Despite the low incidence of vitreoretinal lymphoma, there is a considerable professional interest in this cancer, with dedicated sessions at major international meetings (eg, 2020 American Academy of Ophthalmology Annual Meeting), and international conferences built around this condition alone (eg, 2019 Inflammatio). This fact, in combination with exponential developments in imaging and drug delivery within ophthalmology, and molecular diagnostics and biological therapies within lymphoma oncology, ensure that the field continues to explore new approaches. Thus, we anticipate that scope of the data collected in the registry will grow as the project gathers momentum.
Ethics and dissemination
Given the anticipated national reach of the registry within Australia, and its ophthalmic focus, application for ethics review was submitted to the Royal Australian and New Zealand College of Ophthalmologists Human Research Ethics Committee. The project received Australia-wide approval, including a waiver of consent to collect non-identifiable patient data (Reference: 109.20, Date: 18 August 2020). Sites located outside Australia are required to seek local human research ethics review; approval or waiver of that requirement is a condition for non-Australian ophthalmologists to be given access to the registry platform. In keeping with the approval, the project will be conducted in compliance with the Australian National Statement on Ethical Conduct in Human Research.34
Research results generated through the registry will be disseminated primarily by peer-reviewed publications. These publications are expected to inform clinical practice, as well as educational materials for patients and support persons. Results may also be presented at international clinical meetings and patient-directed forums. Authorship of publications will be attributed to the research group, including the ophthalmologist investigators and other research staff.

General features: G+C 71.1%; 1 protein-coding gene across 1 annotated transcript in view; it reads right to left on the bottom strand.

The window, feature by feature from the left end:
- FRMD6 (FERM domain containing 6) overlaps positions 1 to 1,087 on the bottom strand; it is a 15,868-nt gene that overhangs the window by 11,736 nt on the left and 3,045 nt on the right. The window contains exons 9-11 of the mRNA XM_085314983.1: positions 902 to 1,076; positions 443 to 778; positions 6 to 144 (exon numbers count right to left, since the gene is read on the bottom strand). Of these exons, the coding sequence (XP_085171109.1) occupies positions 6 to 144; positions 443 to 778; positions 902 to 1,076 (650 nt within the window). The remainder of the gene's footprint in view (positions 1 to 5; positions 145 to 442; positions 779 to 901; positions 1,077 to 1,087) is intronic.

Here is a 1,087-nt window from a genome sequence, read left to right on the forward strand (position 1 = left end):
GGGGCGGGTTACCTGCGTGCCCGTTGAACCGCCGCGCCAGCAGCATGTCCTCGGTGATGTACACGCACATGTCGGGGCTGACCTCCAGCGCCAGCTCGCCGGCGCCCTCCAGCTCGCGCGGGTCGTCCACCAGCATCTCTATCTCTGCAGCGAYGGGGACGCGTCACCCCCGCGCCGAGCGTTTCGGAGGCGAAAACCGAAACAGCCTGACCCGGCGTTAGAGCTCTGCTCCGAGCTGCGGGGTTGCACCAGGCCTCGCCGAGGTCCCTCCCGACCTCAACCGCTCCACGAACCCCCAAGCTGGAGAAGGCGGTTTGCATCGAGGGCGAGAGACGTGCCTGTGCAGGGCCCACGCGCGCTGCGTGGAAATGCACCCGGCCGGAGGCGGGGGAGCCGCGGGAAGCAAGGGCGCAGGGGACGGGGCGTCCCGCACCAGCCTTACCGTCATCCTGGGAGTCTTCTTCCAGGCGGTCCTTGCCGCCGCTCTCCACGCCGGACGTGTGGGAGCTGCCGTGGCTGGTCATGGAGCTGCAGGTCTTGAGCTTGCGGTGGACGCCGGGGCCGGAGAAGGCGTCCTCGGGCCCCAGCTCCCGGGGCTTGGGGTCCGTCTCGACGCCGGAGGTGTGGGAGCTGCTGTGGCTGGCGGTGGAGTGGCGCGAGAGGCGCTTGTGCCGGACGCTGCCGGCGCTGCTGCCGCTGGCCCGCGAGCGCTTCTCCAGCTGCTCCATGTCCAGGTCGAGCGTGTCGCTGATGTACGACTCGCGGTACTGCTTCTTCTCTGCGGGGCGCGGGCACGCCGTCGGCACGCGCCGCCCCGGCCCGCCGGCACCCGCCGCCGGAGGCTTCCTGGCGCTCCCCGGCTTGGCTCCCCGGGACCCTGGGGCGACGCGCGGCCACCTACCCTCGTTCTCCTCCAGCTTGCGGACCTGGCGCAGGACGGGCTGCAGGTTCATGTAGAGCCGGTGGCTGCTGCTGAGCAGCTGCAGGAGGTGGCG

Patient consent for publication
The authors wish to thank Ms Janet Matthews for her bibliographic support in preparing this manuscript.
Contributors JRS conceptualised the registry. JRS, ALF, JLD, JHdB, AJH, MM, HNS, HT, NHtD-vL, VT, DVV-S, DJW, SY and MHBR developed the protocol, including ethics-related items. JRS and MHBR prepared the original draft of the manuscript. ALF, JLD, JHdB, AJH, MM, HNS, HT, NHtD-vL, VT, DVV-S, DJW and SY reviewed and edited the manuscript to develop the final draft. All authors approved the version submitted for publication.
Funding This work is supported by an Australian Department of Industry, Science, Energy and Resources Innovation Connections Grant ICG001790, provided in partnership with South Bank Day Hospital (Brisbane, Australia).
Competing interests None declared.
Patient and public involvement Patients and/or the public were not involved in the design, or conduct, or reporting, or dissemination plans of this research.
Provenance and peer review Not commissioned; externally peer reviewed.